When the world gets closer.

We help you see farther.

Sign up to our expressly international daily newsletter.

In 2017, over 200 traffickers were arrested in Andhra Pradesh.
In 2017, over 200 traffickers were arrested in Andhra Pradesh.
Rashme Sehgal

HYDERABAD — Sex workers in towns and villages in the southern Indian states of Andhra Pradesh and Karnataka are often married off at a young age, or trafficked to larger cities.

Statistics released by the United Nations Office on Drugs and Crime (UNODC) place Andhra Pradesh second, behind West Bengal, for the prevalence of human trafficking. Many of those being trafficked are young girls, and the UN office says that in January alone, 939 minor girls were reported missing from the southeastern state.

But one positive development is that a growing number of the women who have been victims of trafficking or child marriage are now working closely with legal authorities and the police to help put an end to the practices. Their success in this endeavor can be gauged from the fact that in 2017, they helped arrest more than 200 traffickers in the Anantapur district of Andhra Pradesh, many of whom were trafficking girls as young as 10 years old. To protect such rescued girls, the sex workers help get them admitted into residential schools being run by the state government across Andhra Pradesh.

How has this incredible turnaround taken place? How have these women managed to find the courage to challenge those very people who had been exploiting them for so long?

Among the women who chose to describe her own personal journey was Rajeshwari from Kadiri in Andhra Pradesh, who has been engaged in sex work for the last two decades. A three-day workshop in 2015 by the Centre for Advocacy and Research (CFAR) was a turning point in her life. There she learned from a retired judge about different laws including Protection of Children from Sexual Offences Act (POSCO) and the Juvenile Justice (JJ) Act. She was also given help learning how to cope with sexual violence and sexual harassment.

"We were given a crash course on different laws," Rajeshwari recalls. "We were also taught how to deal with cases of domestic violence and marital conflict, and in cases of trafficking and child marriage, we had to inform the district authorities by using the child helpline."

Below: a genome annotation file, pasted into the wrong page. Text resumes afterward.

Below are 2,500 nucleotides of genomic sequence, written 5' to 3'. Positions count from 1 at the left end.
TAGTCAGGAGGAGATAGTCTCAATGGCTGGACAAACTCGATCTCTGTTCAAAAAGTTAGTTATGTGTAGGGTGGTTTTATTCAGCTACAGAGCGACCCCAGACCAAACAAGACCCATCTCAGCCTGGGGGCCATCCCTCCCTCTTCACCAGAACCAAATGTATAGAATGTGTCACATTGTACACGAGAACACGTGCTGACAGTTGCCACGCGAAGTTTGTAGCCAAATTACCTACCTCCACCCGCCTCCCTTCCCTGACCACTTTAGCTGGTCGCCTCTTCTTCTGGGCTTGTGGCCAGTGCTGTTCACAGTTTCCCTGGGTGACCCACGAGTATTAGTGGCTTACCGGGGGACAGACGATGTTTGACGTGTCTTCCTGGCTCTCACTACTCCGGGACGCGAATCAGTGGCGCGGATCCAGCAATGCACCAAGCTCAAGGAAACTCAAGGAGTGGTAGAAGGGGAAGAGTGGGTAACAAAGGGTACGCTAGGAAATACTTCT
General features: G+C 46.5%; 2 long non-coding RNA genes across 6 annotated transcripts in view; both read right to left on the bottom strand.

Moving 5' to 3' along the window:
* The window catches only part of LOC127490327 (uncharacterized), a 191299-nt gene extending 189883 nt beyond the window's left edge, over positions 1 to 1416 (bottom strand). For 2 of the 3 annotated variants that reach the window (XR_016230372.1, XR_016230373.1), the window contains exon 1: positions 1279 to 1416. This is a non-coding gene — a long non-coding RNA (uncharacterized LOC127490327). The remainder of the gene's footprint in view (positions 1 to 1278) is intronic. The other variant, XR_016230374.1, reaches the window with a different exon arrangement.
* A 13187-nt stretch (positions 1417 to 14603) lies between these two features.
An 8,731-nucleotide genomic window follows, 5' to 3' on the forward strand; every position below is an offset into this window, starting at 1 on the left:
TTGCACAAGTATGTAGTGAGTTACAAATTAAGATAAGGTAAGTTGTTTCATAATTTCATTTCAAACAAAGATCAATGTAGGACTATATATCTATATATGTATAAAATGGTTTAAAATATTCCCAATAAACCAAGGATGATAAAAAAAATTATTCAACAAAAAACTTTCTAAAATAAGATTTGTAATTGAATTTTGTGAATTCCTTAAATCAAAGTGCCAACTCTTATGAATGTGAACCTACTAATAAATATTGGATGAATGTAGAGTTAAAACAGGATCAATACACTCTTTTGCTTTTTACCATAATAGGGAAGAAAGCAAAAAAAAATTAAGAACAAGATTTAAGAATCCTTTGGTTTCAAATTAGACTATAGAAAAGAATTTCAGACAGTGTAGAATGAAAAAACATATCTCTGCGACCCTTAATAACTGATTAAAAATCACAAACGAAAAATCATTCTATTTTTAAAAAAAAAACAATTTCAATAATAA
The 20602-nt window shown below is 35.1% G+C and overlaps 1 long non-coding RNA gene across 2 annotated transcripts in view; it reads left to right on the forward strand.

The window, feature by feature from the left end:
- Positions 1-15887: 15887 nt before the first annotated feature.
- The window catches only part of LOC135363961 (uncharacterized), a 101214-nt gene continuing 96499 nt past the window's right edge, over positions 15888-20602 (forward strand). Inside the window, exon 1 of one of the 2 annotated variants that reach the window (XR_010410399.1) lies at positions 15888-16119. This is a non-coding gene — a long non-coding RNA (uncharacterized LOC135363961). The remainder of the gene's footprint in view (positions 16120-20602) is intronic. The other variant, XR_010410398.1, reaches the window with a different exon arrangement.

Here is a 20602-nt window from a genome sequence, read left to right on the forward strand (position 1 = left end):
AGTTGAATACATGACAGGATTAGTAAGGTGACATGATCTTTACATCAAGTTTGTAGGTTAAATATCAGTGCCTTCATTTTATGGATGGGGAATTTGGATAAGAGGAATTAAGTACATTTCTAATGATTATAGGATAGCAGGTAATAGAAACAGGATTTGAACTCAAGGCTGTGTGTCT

I know the situation on the ground.

The workshop gave her enough confidence to start working closely with the police and district authorities. "Being a sex worker, I know the situation on the ground," she explained. "When a young girl was sold by a trafficker in the Thane district of Maharashtra, the local police and some NGOs sought my help."

Rajeshwari described how she was taken to help bring the girl back and restore her to her parents who live in Kadiri. She also cites the example of another young girl who was trafficked to Mumbai for a paltry sum. "The madam put her to work and had 20 men arriving to have sex with her every day. We rescued the girl and put her into a school in Hyderabad. The trafficker who took the girl to Mumbai has been arrested," said Rajeshwari.

Rajeshwari's own life bears a startling similarity with the girls she helps rescue. Giving broad details of her life, she recalls how in her early 20s she was taken to Dubai under the pretext of doing domestic work. "After three years of sexual exploitation, I sought police protection," she says. "The police did not help me. Rather, they too exploited me and shamelessly used me for two years. It was only with the help of a local agent that I was able to return to India."